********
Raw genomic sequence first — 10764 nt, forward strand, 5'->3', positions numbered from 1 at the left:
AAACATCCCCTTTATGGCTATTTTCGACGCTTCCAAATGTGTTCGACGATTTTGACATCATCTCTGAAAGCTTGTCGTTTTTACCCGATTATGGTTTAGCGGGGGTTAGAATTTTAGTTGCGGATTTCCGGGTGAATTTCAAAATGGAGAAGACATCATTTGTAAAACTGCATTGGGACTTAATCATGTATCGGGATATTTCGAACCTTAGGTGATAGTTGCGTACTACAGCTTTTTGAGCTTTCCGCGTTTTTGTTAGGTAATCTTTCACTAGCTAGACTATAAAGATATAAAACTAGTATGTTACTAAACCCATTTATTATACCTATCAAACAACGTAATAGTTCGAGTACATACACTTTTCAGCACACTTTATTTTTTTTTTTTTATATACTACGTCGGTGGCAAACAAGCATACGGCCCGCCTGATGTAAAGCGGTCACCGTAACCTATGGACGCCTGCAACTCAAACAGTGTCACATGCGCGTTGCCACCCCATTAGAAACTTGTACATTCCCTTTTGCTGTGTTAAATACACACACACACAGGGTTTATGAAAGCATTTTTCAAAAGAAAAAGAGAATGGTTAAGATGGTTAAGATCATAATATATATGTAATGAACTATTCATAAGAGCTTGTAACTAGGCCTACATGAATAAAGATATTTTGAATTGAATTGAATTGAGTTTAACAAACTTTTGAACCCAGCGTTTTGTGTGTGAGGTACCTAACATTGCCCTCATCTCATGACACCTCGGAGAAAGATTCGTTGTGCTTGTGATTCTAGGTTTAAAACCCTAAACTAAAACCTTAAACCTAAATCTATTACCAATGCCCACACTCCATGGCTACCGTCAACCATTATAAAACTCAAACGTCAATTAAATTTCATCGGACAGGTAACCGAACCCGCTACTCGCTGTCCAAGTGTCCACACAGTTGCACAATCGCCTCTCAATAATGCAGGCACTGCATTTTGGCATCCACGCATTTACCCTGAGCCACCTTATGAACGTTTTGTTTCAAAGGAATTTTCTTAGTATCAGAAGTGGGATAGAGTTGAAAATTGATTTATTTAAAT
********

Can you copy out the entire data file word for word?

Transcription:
Raw genomic sequence first — 10764 nt, forward strand, 5'->3', positions numbered from 1 at the left:
AAACATCCCCTTTATGGCTATTTTCGACGCTTCCAAATGTGTTCGACGATTTTGACATCATCTCTGAAAGCTTGTCGTTTTTACCCGATTATGGTTTAGCGGGGGTTAGAATTTTAGTTGCGGATTTCCGGGTGAATTTCAAAATGGAGAAGACATCATTTGTAAAACTGCATTGGGACTTAATCATGTATCGGGATATTTCGAACCTTAGGTGATAGTTGCGTACTACAGCTTTTTGAGCTTTCCGCGTTTTTGTTAGGTAATCTTTCACTAGCTAGACTATAAAGATATAAAACTAGTATGTTACTAAACCCATTTATTATACCTATCAAACAACGTAATAGTTCGAGTACATACACTTTTCAGCACACTTTATTTTTTTTTTTTTATATACTACGTCGGTGGCAAACAAGCATACGGCCCGCCTGATGTAAAGCGGTCACCGTAACCTATGGACGCCTGCAACTCAAACAGTGTCACATGCGCGTTGCCACCCCATTAGAAACTTGTACATTCCCTTTTGCTGTGTTAAATACACACACACACAGGGTTTATGAAAGCATTTTTCAAAAGAAAAAGAGAATGGTTAAGATGGTTAAGATCATAATATATATGTAATGAACTATTCATAAGAGCTTGTAACTAGGCCTACATGAATAAAGATATTTTGAATTGAATTGAATTGAGTTTAACAAACTTTTGAACCCAGCGTTTTGTGTGTGAGGTACCTAACATTGCCCTCATCTCATGACACCTCGGAGAAAGATTCGTTGTGCTTGTGATTCTAGGTTTAAAACCCTAAACTAAAACCTTAAACCTAAATCTATTACCAATGCCCACACTCCATGGCTACCGTCAACCATTATAAAACTCAAACGTCAATTAAATTTCATCGGACAGGTAACCGAACCCGCTACTCGCTGTCCAAGTGTCCACACAGTTGCACAATCGCCTCTCAATAATGCAGGCACTGCATTTTGGCATCCACGCATTTACCCTGAGCCACCTTATGAACGTTTTGTTTCAAAGGAATTTTCTTAGTATCAGAAGTGGGATAGAGTTGAAAATTGATTTATTTAAAT